Sometimes I have strong views on situations and stock markets – like back in 2012 when Japanese prime minister Shinzo Abe first came into power and Japanese equities were ridiculously cheap.
Sometimes, I'll admit, I'm at a loss as to where best to invest.
Take today for instance. The US stock market continues to climb, brushing aside the latest tit-for-tat on trade wars between China and other 'allies' in Europe.
Emerging markets are slightly better value but the strength of the dollar and rising interest rates in the US are a headwind – as they are too for fixed income.
Property yields aren't brilliant and Brexit worries have put a dampener on the market, while commodities just aren't what they used to be: oil is up a bit and gold has its uses, but there's definitely nothing screaming 'buy'.
Here in the UK we've just marked the second anniversary of deciding to leave the EU, with very little decided and a stalemate looming – along with our exit date of March 2019.
But the UK stock market is being very British about it all and 'carrying on regardless'. Nothing appears very appealing, to be frank, and I am just looking to top up existing investments on any market dips that occur.
But being 'neutral' doesn't make for very good copy. So it's at times like this that investing in a manager that does have high conviction can be rewarding.
Alexander Darwall is one such manager and he has a number of portfolios to choose from.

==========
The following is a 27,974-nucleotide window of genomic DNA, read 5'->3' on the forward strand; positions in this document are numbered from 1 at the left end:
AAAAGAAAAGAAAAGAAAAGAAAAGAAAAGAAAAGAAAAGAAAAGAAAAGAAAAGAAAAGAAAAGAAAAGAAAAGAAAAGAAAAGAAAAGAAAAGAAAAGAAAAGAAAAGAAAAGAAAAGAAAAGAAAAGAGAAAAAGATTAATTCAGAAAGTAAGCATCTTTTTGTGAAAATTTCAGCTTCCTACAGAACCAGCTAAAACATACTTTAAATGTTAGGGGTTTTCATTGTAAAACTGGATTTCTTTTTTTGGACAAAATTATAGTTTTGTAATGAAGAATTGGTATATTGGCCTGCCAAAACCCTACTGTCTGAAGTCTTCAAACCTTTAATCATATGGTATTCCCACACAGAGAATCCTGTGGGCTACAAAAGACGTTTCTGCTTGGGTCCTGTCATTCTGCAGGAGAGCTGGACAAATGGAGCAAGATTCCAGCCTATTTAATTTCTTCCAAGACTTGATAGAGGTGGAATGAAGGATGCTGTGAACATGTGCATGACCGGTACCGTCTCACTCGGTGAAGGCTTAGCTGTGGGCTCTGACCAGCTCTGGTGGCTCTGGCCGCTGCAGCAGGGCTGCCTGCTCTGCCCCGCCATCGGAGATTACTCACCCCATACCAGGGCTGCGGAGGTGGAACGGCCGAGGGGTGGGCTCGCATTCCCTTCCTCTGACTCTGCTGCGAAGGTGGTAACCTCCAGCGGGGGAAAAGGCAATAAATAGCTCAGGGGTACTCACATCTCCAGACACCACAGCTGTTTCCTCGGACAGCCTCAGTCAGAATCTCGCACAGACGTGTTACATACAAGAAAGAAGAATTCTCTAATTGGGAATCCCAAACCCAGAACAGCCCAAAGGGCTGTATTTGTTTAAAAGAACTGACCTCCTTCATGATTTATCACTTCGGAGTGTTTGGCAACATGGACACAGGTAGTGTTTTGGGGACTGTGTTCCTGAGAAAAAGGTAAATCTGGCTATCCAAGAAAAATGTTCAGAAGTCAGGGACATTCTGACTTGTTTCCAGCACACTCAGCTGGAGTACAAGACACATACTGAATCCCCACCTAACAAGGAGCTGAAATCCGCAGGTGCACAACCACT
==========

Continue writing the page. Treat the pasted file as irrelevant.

I particularly like his open-ended Jupiter European fund, but this best in class is all about his investment trust, Jupiter European Opportunities.
Mr Darwall is a truly talented stockpicker and is well-known for having a high conviction portfolio. His top 10 positions have consistently represented 63 per cent of the portfolio, on average, over the past five years and currently stand at 71 per cent.
Investing in this way means each investment has a meaningful impact on performance, although this is a higher-risk approach and could produce negative, as well as positive, results.
According to Jupiter Asset Management, 15.8 per cent of the portfolio's total assets are invested in his top holding, Wirecard.
One of the attractions of the investment trust structure is that it allows for such high-conviction holdings, whereas an open-ended fund is restricted to a maximum 10 per cent.
Wirecard is a German-listed payment services company, not dissimilar to WorldPay. The company has been a holding in the portfolio for over 10 years without interruption, and Mr Darwall has added to the position over time.
The key attributes of the business model were already present in 2007, but the business has since developed in several ways.
His conviction was tested in 2016 when the stock was the victim of an activist short campaign and the share price fell some 25 per cent. The accusations were investigated and were not upheld. The stock rebounded and was one of the biggest contributors to portfolio performance the following year.